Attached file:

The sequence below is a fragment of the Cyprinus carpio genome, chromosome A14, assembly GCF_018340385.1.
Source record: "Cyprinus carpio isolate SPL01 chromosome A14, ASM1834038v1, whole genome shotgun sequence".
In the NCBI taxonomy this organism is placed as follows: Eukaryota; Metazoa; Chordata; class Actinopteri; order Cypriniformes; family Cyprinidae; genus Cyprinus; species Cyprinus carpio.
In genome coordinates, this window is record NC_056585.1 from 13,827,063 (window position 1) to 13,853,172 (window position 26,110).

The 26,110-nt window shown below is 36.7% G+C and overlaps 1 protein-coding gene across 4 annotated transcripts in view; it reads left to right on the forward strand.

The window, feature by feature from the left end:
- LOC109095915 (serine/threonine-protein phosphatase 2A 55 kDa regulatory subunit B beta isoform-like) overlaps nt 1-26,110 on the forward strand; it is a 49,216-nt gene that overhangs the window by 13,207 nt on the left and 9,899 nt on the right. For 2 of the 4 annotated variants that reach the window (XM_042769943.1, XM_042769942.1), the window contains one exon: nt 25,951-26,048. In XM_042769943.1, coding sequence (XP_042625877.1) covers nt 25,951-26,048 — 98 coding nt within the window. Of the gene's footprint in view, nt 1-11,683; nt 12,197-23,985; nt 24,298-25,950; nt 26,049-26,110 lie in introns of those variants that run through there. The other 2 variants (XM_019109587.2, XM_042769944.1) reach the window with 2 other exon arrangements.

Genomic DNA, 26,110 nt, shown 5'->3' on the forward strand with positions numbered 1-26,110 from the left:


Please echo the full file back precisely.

The sequence below is a fragment of the Cyprinus carpio genome, chromosome A14, assembly GCF_018340385.1.
Source record: "Cyprinus carpio isolate SPL01 chromosome A14, ASM1834038v1, whole genome shotgun sequence".
In the NCBI taxonomy this organism is placed as follows: Eukaryota; Metazoa; Chordata; class Actinopteri; order Cypriniformes; family Cyprinidae; genus Cyprinus; species Cyprinus carpio.
In genome coordinates, this window is record NC_056585.1 from 13,827,063 (window position 1) to 13,853,172 (window position 26,110).

The 26,110-nt window shown below is 36.7% G+C and overlaps 1 protein-coding gene across 4 annotated transcripts in view; it reads left to right on the forward strand.

The window, feature by feature from the left end:
- LOC109095915 (serine/threonine-protein phosphatase 2A 55 kDa regulatory subunit B beta isoform-like) overlaps nt 1-26,110 on the forward strand; it is a 49,216-nt gene that overhangs the window by 13,207 nt on the left and 9,899 nt on the right. For 2 of the 4 annotated variants that reach the window (XM_042769943.1, XM_042769942.1), the window contains one exon: nt 25,951-26,048. In XM_042769943.1, coding sequence (XP_042625877.1) covers nt 25,951-26,048 — 98 coding nt within the window. Of the gene's footprint in view, nt 1-11,683; nt 12,197-23,985; nt 24,298-25,950; nt 26,049-26,110 lie in introns of those variants that run through there. The other 2 variants (XM_019109587.2, XM_042769944.1) reach the window with 2 other exon arrangements.

Genomic DNA, 26,110 nt, shown 5'->3' on the forward strand with positions numbered 1-26,110 from the left: